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BUSINESS
September 22, 1990 | JAMES BATES, TIMES STAFF WRITER
An economist well known for his pessimistic warnings about the financial health of the banking industry said Friday that he has been ousted from a non-paying position at a Stanford research center because of controversial comments he made on ABC's "Nightline" program. R. Dan Brumbaugh said the decision by administrators at Stanford's Center for Economics Policy Research stemmed from comments he made on a July 31 appearance on the program with Federal Deposit Insurance Corp. Chairman L.
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BUSINESS
September 22, 1990 | JAMES BATES, TIMES STAFF WRITER
An economist well known for his pessimistic warnings about the financial health of the banking industry said Friday that he has been ousted from a non-paying position at a Stanford research center because of controversial comments he made on ABC's "Nightline" program. R. Dan Brumbaugh said the decision by administrators at Stanford's Center for Economics Policy Research stemmed from comments he made on a July 31 appearance on the program with Federal Deposit Insurance Corp. Chairman L.
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BUSINESS
December 15, 1990 | From Associated Press
Most of the nation's largest banks are teetering on the brink of insolvency and tax money must quickly be injected into the government fund insuring deposits, warns a congressional report due out Monday. Bank failure costs could total $63 billion in a severe recession, it said. Even the mild downturn expected by most economists would leave the fund short of cash, said the report, which was written by three economists at the request of a congressional subcommittee.
BUSINESS
October 2, 1988
Regarding the Sept. 25 Viewpoints column, "Deposit Insurance Should Be Rolled Back: Take Federal Support Away, and Banks and Thrifts Will Do a Better Job": R. Dan Brumbaugh Jr.'s proposal to reduce federal deposit insurance would leave widows, the disabled and the retired vulnerable to the risk of losing their savings and the moderate interest income they rely on for their support. People in these situations put the funds they have saved or received from insurance as a result of personal catastrophes in federally insured accounts precisely because they know what can happen to money "invested" for them by stockbrokers and financial advisers.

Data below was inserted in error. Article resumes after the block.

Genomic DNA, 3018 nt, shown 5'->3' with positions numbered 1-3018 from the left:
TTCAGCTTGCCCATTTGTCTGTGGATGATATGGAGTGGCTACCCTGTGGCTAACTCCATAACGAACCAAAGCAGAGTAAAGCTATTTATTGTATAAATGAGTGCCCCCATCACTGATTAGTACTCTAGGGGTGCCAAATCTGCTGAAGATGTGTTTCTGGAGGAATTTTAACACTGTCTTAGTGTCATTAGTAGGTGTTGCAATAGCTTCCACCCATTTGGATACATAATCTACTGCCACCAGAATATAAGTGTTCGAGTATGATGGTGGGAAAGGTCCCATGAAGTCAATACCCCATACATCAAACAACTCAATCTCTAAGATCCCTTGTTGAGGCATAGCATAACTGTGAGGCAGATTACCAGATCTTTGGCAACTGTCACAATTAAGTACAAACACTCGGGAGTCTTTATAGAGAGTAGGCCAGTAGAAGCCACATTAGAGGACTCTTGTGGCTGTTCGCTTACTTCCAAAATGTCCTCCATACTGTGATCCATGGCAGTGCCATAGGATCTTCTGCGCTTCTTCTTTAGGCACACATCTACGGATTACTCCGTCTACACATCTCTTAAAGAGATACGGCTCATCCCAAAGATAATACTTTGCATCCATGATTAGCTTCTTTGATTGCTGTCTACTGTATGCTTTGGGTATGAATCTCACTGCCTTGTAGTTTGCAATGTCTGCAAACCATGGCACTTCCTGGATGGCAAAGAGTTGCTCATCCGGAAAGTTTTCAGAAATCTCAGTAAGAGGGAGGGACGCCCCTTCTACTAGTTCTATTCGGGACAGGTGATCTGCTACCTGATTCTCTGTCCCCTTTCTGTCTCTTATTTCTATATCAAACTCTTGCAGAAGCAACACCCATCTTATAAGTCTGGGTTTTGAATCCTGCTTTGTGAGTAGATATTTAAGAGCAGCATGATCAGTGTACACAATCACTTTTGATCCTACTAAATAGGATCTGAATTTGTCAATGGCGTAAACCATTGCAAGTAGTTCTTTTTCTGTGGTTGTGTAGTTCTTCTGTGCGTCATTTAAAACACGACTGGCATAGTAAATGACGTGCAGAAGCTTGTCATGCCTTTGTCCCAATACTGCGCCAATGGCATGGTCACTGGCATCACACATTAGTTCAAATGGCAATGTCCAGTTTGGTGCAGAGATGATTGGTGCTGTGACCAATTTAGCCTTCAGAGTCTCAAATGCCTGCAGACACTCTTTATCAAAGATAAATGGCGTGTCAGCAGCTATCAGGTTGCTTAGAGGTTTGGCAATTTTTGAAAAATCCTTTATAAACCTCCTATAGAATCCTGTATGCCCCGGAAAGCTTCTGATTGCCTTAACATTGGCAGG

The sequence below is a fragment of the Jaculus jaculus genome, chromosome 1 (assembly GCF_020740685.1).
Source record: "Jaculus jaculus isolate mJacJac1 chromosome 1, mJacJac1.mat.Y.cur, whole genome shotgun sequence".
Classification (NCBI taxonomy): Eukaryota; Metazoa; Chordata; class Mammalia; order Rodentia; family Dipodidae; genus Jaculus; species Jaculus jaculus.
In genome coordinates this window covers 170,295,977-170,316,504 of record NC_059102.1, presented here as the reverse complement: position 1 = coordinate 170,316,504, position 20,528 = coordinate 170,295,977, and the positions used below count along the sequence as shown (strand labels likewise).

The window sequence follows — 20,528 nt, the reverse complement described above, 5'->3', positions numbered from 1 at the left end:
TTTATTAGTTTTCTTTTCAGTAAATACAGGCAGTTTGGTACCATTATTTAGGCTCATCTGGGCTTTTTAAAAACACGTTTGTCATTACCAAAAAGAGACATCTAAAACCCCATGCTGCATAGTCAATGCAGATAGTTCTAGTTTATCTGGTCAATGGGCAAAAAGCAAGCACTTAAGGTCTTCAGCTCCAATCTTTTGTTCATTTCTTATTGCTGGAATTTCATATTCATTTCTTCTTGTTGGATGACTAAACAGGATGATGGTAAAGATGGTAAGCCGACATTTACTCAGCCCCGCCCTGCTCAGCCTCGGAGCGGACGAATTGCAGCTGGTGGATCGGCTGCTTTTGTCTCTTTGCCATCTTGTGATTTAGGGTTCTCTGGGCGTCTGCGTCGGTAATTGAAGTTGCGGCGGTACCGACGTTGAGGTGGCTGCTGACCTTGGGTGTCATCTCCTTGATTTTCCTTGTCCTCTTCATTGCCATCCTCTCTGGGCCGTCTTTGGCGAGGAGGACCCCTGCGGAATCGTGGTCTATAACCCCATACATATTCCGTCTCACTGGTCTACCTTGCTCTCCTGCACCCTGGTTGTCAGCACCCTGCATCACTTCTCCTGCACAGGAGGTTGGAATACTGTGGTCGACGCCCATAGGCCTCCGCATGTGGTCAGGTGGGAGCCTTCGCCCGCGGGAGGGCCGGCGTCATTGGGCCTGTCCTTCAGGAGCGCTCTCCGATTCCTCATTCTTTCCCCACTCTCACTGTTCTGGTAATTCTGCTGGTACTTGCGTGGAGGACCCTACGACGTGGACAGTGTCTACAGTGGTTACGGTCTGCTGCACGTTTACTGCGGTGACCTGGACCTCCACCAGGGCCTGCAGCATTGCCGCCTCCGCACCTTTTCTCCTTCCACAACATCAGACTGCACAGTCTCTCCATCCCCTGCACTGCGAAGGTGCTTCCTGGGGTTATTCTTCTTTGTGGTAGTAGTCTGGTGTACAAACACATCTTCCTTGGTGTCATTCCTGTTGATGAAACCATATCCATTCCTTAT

BUSINESS
September 9, 1990
The headline on the July 29 story "Federal Credit Unions Offer Safety, Great Deals" couldn't have been better, or more accurate, from my point of view. But what I read in the third paragraph caused me some real problems: "Make sure that its (the credit union's) capital-to-assets ratio is at least 6%, Patrick Keefe of the National Assn. of Federal Credit Unions suggests." I did, in fact, say words to that effect. But those words have caused grave concern among credit unions in Los Angeles and elsewhere.
BUSINESS
January 2, 1993 | From Times Staff and Wire Reports
The combined total of bank and savings association failures dropped to a seven-year low in 1992, but analysts aren't sure if the worst is over for the nation's deposit-taking institutions, especially in recession-weary California. Regulators said there were 181 failures last year, 122 banks and 59 S&Ls. That's down from 295 in 1991 and less than half the number during the post-Depression peak year of 1989 when 535 financial institutions were declared insolvent.
BUSINESS
November 7, 1988 | Associated Press
In the eyes of some industry observers, the nation's savings industry, facing an expensive internal crisis, is trying to have it both ways--more government protection and less government regulation. The industry's oldest and largest trade group--the U.S. League of Savings Institutions--says Congress should preserve S&Ls as a separate system because they're important to home lending.
BUSINESS
November 15, 1988 | Associated Press
The expected selection of Rep. Henry B. Gonzalez (D-Texas) as chairman of the House Banking, Finance and Urban Affairs Committee may further fragment an already divided panel and delay a solution to the savings and loan crisis, analysts say. Gonzalez, a hot-tempered, outspoken maverick, is considered the most likely successor to Rep. Fernand J. St Germain (D-R.I.), who was defeated last week in his bid for a 15th term.
BUSINESS
November 19, 1989 | James Flanigan
It's only muffled thunder so far, but concerned comment about the nation's banks is increasing, raising fears of a rerun of the savings and loan crisis. Prominent experts are quick to say that the banking system is relatively sound, and what they are recommending is tonic for a healthy patient, not medicine for a sick one. But having said that, they express concern.
BUSINESS
October 10, 1989 | From Associated Press
Despite a string of record profits, hundreds of commercial banks and the government insurance fund that guarantees their deposits are far less healthy than they seem, analysts say. The warnings are making members of Congress nervous just two months after they enacted a $50-billion, three-year bailout of the savings and loan industry.
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